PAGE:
Thornycroft: Supa, the Reserve Bank of Zimbabwe over the last five years has been dipping itself into peoples' foreign currency accounts, not individuals but companies, and helping themselves to it. They’ve been using it in the market for whatever reason and those companies haven't got payback. Think of what happened to the gold mines in the last five years, the few that survived. Zimbabwe has a very bad record, it's a difficult time for any investment anywhere in the world today, and its past record over say the last five, it's going to have to repair that record.
Mandiwanzira: That's quite patronising, that's quite patronising... The fact of the matter is that if you're operating in Zimbabwe, and you don't trust the environment, you might as well not be there. You cannot be coming into my house and you want to have a meal in my house and say but I don't trust you. So don't come and have that meal in the house in the first place.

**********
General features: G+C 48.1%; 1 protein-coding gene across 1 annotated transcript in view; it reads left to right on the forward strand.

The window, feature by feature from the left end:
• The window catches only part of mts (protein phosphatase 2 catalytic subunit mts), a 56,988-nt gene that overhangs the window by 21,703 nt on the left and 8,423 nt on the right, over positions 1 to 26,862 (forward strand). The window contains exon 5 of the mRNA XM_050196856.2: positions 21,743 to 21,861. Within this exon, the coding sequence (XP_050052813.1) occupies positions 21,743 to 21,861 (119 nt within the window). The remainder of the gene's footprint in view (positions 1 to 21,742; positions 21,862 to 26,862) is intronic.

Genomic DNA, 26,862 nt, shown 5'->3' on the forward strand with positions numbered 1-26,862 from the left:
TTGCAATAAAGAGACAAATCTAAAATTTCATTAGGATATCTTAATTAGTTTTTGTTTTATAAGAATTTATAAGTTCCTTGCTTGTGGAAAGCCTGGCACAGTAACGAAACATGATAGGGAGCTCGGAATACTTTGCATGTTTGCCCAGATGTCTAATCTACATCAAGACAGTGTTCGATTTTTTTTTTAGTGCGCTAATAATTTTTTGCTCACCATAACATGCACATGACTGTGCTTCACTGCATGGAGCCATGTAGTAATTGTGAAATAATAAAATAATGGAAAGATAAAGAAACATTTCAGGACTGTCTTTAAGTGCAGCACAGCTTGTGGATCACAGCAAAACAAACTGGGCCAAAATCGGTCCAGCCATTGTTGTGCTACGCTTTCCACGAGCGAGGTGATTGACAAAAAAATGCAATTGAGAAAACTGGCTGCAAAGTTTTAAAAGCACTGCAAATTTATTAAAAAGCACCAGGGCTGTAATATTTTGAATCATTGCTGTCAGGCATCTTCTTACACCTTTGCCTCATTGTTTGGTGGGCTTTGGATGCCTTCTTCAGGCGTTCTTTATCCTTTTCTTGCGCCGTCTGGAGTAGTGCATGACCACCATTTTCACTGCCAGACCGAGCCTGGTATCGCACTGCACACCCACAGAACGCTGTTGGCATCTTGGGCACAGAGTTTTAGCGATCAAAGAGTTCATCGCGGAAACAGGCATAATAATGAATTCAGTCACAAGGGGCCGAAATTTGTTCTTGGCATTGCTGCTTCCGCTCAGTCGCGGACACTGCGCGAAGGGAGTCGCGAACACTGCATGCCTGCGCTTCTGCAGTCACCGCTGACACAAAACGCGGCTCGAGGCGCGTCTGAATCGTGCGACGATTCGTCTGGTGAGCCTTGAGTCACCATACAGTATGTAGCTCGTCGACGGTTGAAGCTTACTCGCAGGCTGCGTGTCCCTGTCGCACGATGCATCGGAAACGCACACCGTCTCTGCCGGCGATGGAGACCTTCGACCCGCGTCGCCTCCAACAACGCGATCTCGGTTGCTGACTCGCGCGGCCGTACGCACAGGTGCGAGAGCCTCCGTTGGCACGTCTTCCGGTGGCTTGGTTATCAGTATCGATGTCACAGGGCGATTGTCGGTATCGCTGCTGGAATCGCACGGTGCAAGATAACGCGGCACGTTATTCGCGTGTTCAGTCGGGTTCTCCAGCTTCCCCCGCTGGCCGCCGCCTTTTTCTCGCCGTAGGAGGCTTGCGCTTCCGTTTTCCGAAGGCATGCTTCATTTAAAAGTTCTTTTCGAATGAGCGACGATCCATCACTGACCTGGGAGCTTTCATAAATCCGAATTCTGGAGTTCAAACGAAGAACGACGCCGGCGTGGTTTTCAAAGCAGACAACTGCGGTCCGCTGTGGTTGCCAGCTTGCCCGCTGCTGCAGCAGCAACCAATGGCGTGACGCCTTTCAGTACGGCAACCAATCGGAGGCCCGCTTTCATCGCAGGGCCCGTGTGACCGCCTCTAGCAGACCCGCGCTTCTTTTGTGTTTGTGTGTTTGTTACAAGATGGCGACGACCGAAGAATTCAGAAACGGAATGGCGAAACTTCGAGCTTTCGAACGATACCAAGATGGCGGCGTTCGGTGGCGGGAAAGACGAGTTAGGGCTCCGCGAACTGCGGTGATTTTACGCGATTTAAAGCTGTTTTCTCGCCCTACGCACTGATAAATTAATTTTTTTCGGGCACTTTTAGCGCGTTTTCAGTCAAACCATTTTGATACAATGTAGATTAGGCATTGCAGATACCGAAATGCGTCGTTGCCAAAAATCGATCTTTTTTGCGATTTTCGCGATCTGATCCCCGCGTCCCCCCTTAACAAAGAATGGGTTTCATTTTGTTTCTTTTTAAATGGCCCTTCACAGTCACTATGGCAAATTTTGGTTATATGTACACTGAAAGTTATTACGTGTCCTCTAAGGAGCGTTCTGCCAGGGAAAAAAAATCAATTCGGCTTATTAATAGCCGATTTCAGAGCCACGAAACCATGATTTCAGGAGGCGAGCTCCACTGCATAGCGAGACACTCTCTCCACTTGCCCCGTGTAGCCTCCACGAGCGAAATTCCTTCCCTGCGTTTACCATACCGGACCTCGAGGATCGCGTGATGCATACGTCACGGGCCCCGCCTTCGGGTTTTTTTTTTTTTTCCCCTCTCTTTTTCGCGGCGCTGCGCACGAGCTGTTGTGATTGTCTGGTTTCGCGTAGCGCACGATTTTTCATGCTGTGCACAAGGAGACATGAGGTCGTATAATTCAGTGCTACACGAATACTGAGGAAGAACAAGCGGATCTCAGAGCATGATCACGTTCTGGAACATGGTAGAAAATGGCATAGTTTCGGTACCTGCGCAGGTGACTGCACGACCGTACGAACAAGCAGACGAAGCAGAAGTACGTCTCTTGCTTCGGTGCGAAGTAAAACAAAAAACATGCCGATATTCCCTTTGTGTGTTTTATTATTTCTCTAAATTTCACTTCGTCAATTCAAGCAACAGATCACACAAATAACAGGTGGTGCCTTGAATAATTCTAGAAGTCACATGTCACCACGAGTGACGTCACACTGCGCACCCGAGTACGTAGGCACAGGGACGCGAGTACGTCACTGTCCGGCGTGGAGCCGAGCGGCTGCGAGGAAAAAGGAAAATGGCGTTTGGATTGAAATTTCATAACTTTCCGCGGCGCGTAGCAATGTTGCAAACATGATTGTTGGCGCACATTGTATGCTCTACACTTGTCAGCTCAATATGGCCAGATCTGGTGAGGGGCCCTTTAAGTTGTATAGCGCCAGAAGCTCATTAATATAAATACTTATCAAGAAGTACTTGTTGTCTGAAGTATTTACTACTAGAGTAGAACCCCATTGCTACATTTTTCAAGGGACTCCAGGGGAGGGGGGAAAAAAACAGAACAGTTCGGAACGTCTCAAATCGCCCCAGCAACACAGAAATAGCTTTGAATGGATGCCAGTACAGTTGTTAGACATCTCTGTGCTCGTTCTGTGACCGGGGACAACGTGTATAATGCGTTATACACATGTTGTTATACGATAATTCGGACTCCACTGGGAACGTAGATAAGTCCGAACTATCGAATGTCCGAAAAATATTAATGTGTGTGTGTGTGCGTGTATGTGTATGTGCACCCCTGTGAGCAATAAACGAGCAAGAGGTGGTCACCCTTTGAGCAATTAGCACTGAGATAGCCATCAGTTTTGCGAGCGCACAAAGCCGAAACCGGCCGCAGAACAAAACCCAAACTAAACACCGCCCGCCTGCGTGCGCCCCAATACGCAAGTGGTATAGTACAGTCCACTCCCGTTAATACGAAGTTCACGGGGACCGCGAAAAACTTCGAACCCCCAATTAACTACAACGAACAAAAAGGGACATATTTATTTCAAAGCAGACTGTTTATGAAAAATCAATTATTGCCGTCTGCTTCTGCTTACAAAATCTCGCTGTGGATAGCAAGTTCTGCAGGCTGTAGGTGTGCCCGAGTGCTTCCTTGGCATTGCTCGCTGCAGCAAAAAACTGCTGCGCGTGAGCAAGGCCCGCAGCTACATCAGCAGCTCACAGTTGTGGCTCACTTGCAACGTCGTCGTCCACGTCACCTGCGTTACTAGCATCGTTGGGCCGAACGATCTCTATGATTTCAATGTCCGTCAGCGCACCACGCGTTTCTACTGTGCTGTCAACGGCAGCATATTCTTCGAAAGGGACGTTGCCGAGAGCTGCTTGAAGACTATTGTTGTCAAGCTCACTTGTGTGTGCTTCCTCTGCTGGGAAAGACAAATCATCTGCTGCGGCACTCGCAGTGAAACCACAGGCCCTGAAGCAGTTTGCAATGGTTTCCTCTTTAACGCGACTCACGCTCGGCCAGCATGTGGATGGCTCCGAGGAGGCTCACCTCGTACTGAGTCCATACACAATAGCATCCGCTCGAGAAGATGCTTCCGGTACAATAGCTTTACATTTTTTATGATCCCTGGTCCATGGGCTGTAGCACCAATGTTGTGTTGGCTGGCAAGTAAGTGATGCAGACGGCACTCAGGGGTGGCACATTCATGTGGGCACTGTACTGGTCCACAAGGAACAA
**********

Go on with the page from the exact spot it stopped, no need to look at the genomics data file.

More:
Thornycroft: They were there already.
Mandiwanzira: ...you can go anywhere in the world and look for a country that has got the second largest proven resources of platinum, you will not find it, you will end up coming back to Zimbabwe. We are simply saying those benefits must accrue to the local people. I do not disagree that there were problems at the Reserve Bank, there were problems in the economy but I do not think that these dispensations for banking outside were given by Gono, I do not think that these dispensations existed only in the last five years, they have existed for a very long, long time and we are saying it must stop. What was the reason that was given for banking money outside, well they didn't trust the exchange rate, they didn't trust that their money would be safe, well we have an inclusive government here that has assured everyone that's it's no longer business as usual, it's now business unusual. So why don't we bring back that money at least it circulates within the Zimbabwe banking industry? Zimplast makes more than 20 million US dollars a month. If that money was banked in the local banking system, it would make a difference.
Thornycroft: The inclusive government has stalled.
Culled from: Hot Seat, a SW Radio Africa Transcript